Monday, 20 June 2011

'Leviathan Wakes' - James S.A. Corey

Several other reviews have heaped praise on Leviathan Wakes, the first book in the Expanse series by James S. A. Corey, pseudonym of Daniel Abraham and Ty Franck. The promising blurb made me want to find out if this book might be of similar calibre to Alistair Reynolds.

In Leviathan Wakes, humanity has spread across the solar system. When Jim Holden, journeying in his ice miner, stumbles across a deserted ship in the middle of nowhere, Jim and his crew uncover a secret that threatens to bring destruction by pitting opposing human factions against one another. The mining vessel is attacked by stealth ships, and Holden has to uncover the motive for the aggression to stop a war that could mean the death of billions.

Human civilisation has not yet sprawled beyond the edge of the solar system. Three factions have emerged, competing for financial and martial power: those residing on Mars, the first planet to be colonised, have a smaller fleet but hold the technological advantage over those on Earth. The Belters occupy regions of plentiful resources so have great potential wealth, and due to growing up in low gravity environments, are physically very tall.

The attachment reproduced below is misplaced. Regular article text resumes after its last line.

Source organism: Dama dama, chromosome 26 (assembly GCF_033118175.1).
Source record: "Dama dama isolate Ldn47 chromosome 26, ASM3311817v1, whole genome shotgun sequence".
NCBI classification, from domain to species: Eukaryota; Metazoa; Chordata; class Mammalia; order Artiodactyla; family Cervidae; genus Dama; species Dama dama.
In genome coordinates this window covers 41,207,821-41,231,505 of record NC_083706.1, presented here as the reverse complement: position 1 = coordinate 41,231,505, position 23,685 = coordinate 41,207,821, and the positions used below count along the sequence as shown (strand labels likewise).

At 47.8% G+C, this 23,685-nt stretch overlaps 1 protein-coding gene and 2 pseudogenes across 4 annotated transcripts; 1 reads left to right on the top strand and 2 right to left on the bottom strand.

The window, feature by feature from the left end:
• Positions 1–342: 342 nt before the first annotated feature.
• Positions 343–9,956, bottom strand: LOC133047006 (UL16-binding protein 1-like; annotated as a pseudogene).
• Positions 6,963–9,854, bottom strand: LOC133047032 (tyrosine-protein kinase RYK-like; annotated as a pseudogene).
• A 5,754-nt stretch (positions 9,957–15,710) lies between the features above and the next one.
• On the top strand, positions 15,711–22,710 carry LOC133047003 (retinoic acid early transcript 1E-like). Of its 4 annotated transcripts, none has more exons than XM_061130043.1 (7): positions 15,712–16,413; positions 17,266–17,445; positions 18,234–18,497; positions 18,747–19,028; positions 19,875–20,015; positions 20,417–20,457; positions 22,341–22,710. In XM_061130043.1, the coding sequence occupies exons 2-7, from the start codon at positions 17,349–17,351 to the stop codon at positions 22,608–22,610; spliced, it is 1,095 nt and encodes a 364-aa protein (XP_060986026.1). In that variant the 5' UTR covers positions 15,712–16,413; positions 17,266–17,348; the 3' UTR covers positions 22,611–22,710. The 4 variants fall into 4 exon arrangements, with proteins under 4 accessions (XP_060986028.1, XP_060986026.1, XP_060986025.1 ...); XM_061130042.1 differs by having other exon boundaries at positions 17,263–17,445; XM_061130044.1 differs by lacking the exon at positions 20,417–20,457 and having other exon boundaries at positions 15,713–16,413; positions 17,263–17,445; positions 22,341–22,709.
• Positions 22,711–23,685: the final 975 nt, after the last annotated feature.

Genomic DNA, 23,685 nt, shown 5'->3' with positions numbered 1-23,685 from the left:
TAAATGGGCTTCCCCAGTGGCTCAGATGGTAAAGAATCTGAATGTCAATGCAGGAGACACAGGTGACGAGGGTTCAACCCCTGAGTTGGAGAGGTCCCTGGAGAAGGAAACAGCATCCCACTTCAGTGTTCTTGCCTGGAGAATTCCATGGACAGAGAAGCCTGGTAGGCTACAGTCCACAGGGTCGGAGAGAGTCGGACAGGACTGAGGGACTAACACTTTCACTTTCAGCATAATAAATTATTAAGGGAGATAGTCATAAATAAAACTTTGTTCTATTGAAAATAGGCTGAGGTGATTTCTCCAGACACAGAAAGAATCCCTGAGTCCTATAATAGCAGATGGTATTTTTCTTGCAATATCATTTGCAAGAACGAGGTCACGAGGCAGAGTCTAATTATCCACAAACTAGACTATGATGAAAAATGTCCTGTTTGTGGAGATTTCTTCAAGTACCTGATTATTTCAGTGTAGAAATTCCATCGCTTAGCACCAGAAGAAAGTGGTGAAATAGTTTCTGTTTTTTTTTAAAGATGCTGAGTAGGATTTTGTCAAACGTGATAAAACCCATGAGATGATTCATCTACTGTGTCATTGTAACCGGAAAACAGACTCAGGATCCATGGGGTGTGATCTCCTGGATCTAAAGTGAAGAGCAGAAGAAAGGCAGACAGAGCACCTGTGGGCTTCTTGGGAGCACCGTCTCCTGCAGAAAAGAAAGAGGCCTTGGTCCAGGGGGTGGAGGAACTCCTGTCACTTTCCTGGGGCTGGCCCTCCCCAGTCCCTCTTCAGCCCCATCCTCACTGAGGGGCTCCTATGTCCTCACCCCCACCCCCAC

Jim Holden, executive officer on board the ice hauler Canterbury, has served five years in Earth’s navy. When the Canterbury encounters an emergency signal from the Callisto it is required by law to stop and render assistance in any way it can. Holden, of course, is assigned to lead the small shuttle team that investigates, and is warned by his captains to retreat at the first sign of danger.

Holden and his crew immediately realise that all is not normal aboard the Callisto: a gaping hole in the side of the ship is evidence that someone used breaching charges to infiltrate the hull. They begin to explore but are soon contacted by the Canterbury and warned by the captain that they’ve spotted something weird. Unless Holden and his team want to miss their ride home, they must return to the Canterbury immediately. The investigation is aborted and Holden grabs the Callisto’s emergency transponder, found lying on the deck.